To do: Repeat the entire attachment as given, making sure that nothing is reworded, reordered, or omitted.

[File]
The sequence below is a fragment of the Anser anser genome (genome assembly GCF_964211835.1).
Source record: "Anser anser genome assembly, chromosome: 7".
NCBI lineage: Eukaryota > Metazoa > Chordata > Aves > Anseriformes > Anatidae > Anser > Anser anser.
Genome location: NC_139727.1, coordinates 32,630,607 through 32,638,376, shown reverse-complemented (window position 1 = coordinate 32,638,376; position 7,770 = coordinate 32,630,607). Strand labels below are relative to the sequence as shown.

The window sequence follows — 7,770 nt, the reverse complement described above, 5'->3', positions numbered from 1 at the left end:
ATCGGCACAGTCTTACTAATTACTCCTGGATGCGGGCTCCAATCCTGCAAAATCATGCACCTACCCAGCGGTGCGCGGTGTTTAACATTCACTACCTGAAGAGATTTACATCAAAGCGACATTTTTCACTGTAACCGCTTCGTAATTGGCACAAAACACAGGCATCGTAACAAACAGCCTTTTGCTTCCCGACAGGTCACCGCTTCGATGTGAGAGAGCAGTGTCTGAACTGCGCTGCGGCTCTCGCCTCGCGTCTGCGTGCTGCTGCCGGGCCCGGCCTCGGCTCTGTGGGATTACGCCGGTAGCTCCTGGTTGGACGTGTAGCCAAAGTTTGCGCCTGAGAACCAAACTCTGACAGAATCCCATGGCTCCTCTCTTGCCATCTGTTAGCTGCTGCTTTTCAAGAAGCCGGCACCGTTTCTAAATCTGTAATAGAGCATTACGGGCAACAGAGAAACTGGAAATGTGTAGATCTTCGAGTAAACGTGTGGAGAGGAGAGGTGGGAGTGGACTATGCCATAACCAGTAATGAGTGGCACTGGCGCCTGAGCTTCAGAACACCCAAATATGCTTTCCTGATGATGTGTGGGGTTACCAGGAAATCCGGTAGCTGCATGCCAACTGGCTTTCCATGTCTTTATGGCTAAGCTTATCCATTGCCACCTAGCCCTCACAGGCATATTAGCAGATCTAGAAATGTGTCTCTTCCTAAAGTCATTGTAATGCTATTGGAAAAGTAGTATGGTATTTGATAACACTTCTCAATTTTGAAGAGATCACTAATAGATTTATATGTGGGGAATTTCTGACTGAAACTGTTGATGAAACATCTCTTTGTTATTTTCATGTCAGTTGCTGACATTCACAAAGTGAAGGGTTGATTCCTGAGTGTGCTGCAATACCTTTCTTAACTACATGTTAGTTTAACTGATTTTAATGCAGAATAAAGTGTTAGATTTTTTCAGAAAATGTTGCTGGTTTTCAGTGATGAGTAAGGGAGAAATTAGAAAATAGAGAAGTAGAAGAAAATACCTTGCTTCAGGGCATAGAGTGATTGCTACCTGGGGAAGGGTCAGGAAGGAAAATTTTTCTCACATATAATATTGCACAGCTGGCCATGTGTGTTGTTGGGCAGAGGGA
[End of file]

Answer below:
The sequence below is a fragment of the Anser anser genome (genome assembly GCF_964211835.1).
Source record: "Anser anser genome assembly, chromosome: 7".
NCBI lineage: Eukaryota > Metazoa > Chordata > Aves > Anseriformes > Anatidae > Anser > Anser anser.
Genome location: NC_139727.1, coordinates 32,630,607 through 32,638,376, shown reverse-complemented (window position 1 = coordinate 32,638,376; position 7,770 = coordinate 32,630,607). Strand labels below are relative to the sequence as shown.

The window sequence follows — 7,770 nt, the reverse complement described above, 5'->3', positions numbered from 1 at the left end:
ATCGGCACAGTCTTACTAATTACTCCTGGATGCGGGCTCCAATCCTGCAAAATCATGCACCTACCCAGCGGTGCGCGGTGTTTAACATTCACTACCTGAAGAGATTTACATCAAAGCGACATTTTTCACTGTAACCGCTTCGTAATTGGCACAAAACACAGGCATCGTAACAAACAGCCTTTTGCTTCCCGACAGGTCACCGCTTCGATGTGAGAGAGCAGTGTCTGAACTGCGCTGCGGCTCTCGCCTCGCGTCTGCGTGCTGCTGCCGGGCCCGGCCTCGGCTCTGTGGGATTACGCCGGTAGCTCCTGGTTGGACGTGTAGCCAAAGTTTGCGCCTGAGAACCAAACTCTGACAGAATCCCATGGCTCCTCTCTTGCCATCTGTTAGCTGCTGCTTTTCAAGAAGCCGGCACCGTTTCTAAATCTGTAATAGAGCATTACGGGCAACAGAGAAACTGGAAATGTGTAGATCTTCGAGTAAACGTGTGGAGAGGAGAGGTGGGAGTGGACTATGCCATAACCAGTAATGAGTGGCACTGGCGCCTGAGCTTCAGAACACCCAAATATGCTTTCCTGATGATGTGTGGGGTTACCAGGAAATCCGGTAGCTGCATGCCAACTGGCTTTCCATGTCTTTATGGCTAAGCTTATCCATTGCCACCTAGCCCTCACAGGCATATTAGCAGATCTAGAAATGTGTCTCTTCCTAAAGTCATTGTAATGCTATTGGAAAAGTAGTATGGTATTTGATAACACTTCTCAATTTTGAAGAGATCACTAATAGATTTATATGTGGGGAATTTCTGACTGAAACTGTTGATGAAACATCTCTTTGTTATTTTCATGTCAGTTGCTGACATTCACAAAGTGAAGGGTTGATTCCTGAGTGTGCTGCAATACCTTTCTTAACTACATGTTAGTTTAACTGATTTTAATGCAGAATAAAGTGTTAGATTTTTTCAGAAAATGTTGCTGGTTTTCAGTGATGAGTAAGGGAGAAATTAGAAAATAGAGAAGTAGAAGAAAATACCTTGCTTCAGGGCATAGAGTGATTGCTACCTGGGGAAGGGTCAGGAAGGAAAATTTTTCTCACATATAATATTGCACAGCTGGCCATGTGTGTTGTTGGGCAGAGGGA